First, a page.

Marcela was able to return home to Valle de Bravo with a fresh perspective, a long list of things to do, and many happy memories.

“Since that time, I have kept myself active and busy; I never let my mind and heart rest. I am also forever grateful to my anonymous liver donor because it is because of a 22-year-old young man who died in an unfortunate automobile accident that I am here today.”

Liver Transplant Facts

The liver is the body’s vital organ that you cannot live without. It serves many critical functions, including metabolism of drugs and toxins, removing degradation products of normal body metabolism and synthesis of many proteins and enzyme, which are necessary for blood to clot. Transplantation is the only cure for liver insufficiency or liver failure because no device or machine reliably performs all the functions of the liver.–procedures/liver-transplantation.aspx

According to a hospital transplant web site, overall, outcomes for liver transplantation are very good, but vary significantly depending on the indication for liver transplant as well as factors associated with the donor. Currently, the overall patient survival one year after liver transplant is 88 percent. Patient survival five years after liver transplant is 73 percent. These results vary significantly based on the indication for liver transplantation. The encouraging trend is that over the past 20 years short- and long-term patient survival has continued to improve. With advances in surgical technique, organ preservation, peri-operative care, and immunosuppression, survival will hopefully continue to improve in the future.–procedures/liver-transplantation.aspx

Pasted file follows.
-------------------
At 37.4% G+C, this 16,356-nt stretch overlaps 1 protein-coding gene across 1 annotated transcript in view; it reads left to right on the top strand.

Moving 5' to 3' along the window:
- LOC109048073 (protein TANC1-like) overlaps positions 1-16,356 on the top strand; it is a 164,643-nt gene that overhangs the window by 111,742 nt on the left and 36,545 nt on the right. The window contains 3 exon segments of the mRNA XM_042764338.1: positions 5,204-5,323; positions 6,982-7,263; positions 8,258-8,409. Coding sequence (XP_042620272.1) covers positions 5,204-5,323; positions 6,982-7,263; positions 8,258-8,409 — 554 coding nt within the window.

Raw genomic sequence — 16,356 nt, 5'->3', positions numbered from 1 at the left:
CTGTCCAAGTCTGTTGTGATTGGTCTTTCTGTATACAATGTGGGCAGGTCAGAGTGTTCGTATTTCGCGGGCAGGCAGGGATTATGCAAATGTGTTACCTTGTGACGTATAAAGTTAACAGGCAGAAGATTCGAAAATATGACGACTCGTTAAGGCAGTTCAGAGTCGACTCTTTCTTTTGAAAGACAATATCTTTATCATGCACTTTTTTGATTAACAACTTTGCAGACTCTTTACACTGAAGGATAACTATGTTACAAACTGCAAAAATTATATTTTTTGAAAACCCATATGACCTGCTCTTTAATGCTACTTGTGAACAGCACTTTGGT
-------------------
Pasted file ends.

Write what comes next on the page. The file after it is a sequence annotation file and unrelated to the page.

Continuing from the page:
Life For Marcela Today

Science is helping rebalance medicine with the most innovative discoveries and new ways of treating illness.

“I am happy to be part of the solution with a happy ending, too.”

Today, Marcela leads a rich and full life.

“It’s been 14 years since my liver transplant. I continue to feel healthy and alive. Nothing will keep me from doing what I want to do.”

Marcela has an active social life. She takes frequent vacations around the world, including a three-month holiday to Asia, where she travels multiple times to Bali, Cambodia, China and Singapore, where her daughter lives. She is an avid golfer and organizes tournaments in many private golf courses. She is learning to speak French, which is an easy transition (she says) from speaking Spanish. She plays cards with a group of friends weekly, sings in a musical group, and takes dance lessons, too. Life is very, very good.

Editor’s note: We would like to thank Gabriela Contreras, a global communications consultant and patient advocate, for the tremendous help and support that she provided in locating and scheduling time to talk with Marcela Almada Calles.